Ships and the open sea have inspired any number of memorable icons and motifs: the grizzled sea captain, the enterprising stowaway, the stormy below-deck love affair, among others. But consider a less-recognized character: the maverick yacht builder, who shirks classrooms and takes his skill straight to the water.
Phil Bolger has been designing and building small vessels for 50 years, in the Massachusetts port town of Gloucester. He doesn't have a license or a degree, just a reputation for seaworthy boats of ingenious design. But a movement toward specialized licensing exams could limit his access to an industry that's traditionally been open to anyone with the talent and dedication to learn through informal, though exacting, means.
The Society of Naval Architects and Marine Engineers (SNAME) began working to develop a national test for nautical engineering licensure almost a decade ago. They've now persuaded 40 states to offer it, though so far only Washington state requires it. Most of the stated motives for creating the exam involved practical concerns: SNAME reps say that, among other things, a nationwide test eliminates the problem of patchwork state rules and helps speed up the Coast Guard's design review process. The Coast Guard must approve the plans of all vessels licensed to carry passengers for hire.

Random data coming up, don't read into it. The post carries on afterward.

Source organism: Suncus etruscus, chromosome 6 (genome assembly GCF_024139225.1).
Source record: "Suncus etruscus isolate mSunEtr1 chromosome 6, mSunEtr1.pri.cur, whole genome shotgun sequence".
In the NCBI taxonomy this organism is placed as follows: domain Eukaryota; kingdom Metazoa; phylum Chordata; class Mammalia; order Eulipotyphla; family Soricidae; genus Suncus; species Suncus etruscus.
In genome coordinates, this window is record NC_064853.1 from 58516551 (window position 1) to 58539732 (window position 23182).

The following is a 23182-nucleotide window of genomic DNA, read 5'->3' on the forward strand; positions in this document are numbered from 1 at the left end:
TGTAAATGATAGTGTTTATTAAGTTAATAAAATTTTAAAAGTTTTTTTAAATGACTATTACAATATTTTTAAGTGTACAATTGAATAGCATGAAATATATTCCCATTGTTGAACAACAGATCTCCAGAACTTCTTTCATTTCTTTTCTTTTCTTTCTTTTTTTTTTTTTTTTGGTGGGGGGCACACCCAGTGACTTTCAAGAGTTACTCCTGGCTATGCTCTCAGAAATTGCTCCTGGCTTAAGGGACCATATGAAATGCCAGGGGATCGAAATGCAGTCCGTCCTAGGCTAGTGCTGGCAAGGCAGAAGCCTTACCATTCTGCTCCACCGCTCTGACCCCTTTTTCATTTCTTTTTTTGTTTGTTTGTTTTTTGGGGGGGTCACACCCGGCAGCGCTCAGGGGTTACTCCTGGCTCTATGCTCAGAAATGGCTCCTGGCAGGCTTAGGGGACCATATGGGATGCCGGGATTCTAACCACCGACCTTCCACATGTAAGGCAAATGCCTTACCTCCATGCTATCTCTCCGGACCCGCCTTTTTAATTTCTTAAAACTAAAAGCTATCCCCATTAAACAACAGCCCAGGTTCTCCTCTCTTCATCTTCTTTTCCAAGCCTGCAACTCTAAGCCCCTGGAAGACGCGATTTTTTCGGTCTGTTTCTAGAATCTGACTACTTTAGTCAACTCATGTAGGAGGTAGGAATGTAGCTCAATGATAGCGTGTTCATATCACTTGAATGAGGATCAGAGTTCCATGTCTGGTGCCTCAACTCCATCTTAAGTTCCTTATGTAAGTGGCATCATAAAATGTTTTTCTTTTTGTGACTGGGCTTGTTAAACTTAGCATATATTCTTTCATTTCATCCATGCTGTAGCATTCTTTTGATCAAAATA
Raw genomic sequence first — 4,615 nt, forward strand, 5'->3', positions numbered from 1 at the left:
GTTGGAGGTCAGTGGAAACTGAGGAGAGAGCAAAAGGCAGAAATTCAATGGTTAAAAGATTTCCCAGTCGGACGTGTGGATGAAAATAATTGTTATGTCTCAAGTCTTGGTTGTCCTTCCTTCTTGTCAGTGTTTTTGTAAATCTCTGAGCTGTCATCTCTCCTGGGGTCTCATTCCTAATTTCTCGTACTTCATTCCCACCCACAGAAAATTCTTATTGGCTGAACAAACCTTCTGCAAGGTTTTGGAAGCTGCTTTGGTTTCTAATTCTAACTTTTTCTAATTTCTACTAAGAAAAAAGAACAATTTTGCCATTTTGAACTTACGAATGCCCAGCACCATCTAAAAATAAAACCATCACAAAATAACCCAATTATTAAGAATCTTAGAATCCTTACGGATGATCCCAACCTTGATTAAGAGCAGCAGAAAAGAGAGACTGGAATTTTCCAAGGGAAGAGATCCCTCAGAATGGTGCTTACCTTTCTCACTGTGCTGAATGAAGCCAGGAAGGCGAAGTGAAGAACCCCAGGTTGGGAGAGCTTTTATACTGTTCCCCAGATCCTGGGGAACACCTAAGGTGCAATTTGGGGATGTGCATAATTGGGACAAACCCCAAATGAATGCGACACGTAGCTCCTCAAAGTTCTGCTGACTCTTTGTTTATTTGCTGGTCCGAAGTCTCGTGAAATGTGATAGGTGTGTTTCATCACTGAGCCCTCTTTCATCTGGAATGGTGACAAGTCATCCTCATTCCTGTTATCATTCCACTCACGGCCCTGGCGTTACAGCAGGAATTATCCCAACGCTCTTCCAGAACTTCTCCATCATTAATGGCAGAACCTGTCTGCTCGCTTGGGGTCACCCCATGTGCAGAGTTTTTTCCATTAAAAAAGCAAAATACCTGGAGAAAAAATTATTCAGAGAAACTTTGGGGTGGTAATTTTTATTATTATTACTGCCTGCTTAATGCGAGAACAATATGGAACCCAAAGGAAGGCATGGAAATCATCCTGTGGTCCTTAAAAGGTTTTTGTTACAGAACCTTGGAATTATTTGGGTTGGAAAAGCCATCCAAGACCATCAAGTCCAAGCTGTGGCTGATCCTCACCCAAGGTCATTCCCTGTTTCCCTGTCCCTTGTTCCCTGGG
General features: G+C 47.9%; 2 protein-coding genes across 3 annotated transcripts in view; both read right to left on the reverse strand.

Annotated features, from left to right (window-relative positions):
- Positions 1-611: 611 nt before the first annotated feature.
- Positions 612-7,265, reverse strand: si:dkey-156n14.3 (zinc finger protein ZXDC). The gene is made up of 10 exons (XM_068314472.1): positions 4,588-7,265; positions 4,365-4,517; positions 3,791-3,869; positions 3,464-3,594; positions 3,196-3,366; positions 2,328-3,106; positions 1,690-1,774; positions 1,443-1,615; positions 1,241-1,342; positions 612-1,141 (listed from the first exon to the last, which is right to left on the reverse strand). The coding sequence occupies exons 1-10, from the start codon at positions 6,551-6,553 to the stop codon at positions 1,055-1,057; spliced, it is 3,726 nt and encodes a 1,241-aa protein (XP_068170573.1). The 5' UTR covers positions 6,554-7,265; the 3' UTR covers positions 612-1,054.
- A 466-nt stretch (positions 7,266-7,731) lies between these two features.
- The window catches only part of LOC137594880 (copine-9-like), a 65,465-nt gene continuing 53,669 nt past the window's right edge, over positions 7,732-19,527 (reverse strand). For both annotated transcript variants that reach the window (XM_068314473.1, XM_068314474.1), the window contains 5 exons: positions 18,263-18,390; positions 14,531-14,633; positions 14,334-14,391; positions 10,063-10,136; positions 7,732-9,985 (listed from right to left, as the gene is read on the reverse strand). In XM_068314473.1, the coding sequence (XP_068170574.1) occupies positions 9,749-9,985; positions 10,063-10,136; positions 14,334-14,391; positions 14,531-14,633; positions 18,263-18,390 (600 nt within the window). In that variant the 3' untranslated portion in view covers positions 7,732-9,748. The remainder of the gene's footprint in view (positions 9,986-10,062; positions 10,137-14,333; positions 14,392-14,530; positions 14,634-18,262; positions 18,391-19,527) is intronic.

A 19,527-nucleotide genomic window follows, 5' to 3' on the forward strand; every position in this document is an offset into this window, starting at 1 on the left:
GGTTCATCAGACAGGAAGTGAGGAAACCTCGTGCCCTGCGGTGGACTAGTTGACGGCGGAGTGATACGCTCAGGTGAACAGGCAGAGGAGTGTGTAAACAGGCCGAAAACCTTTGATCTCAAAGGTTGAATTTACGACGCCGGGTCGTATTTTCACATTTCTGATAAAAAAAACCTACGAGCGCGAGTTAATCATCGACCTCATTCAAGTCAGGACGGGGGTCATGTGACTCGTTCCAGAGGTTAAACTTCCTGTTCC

But such concerns are alien to small-boat designers, those who work on vessels far smaller than naval destroyers and gargantuan cruise ships. They live on their reputations as reliable builders. Nevertheless, if licensing becomes mandatory—an end Bolger and others suspect SNAME will seek—small boat designers could be penalized.
Susanne Altenburger, Phil Bolger's wife and design assistant, notes that public safety has been more than adequately protected by regulating the product end of the industry. She stresses that boat-building isn't like other industries: "Very little can be hidden buried under concrete, inside tires, or in food-processing."
There's one possible silver lining: The one state that has such a law seems queasy about enforcing it. In Washington, many unlicensed designers are still working without reprisal. The law makes no exemption for those who build small boats, but not every state regulator classifies their work as "engineering."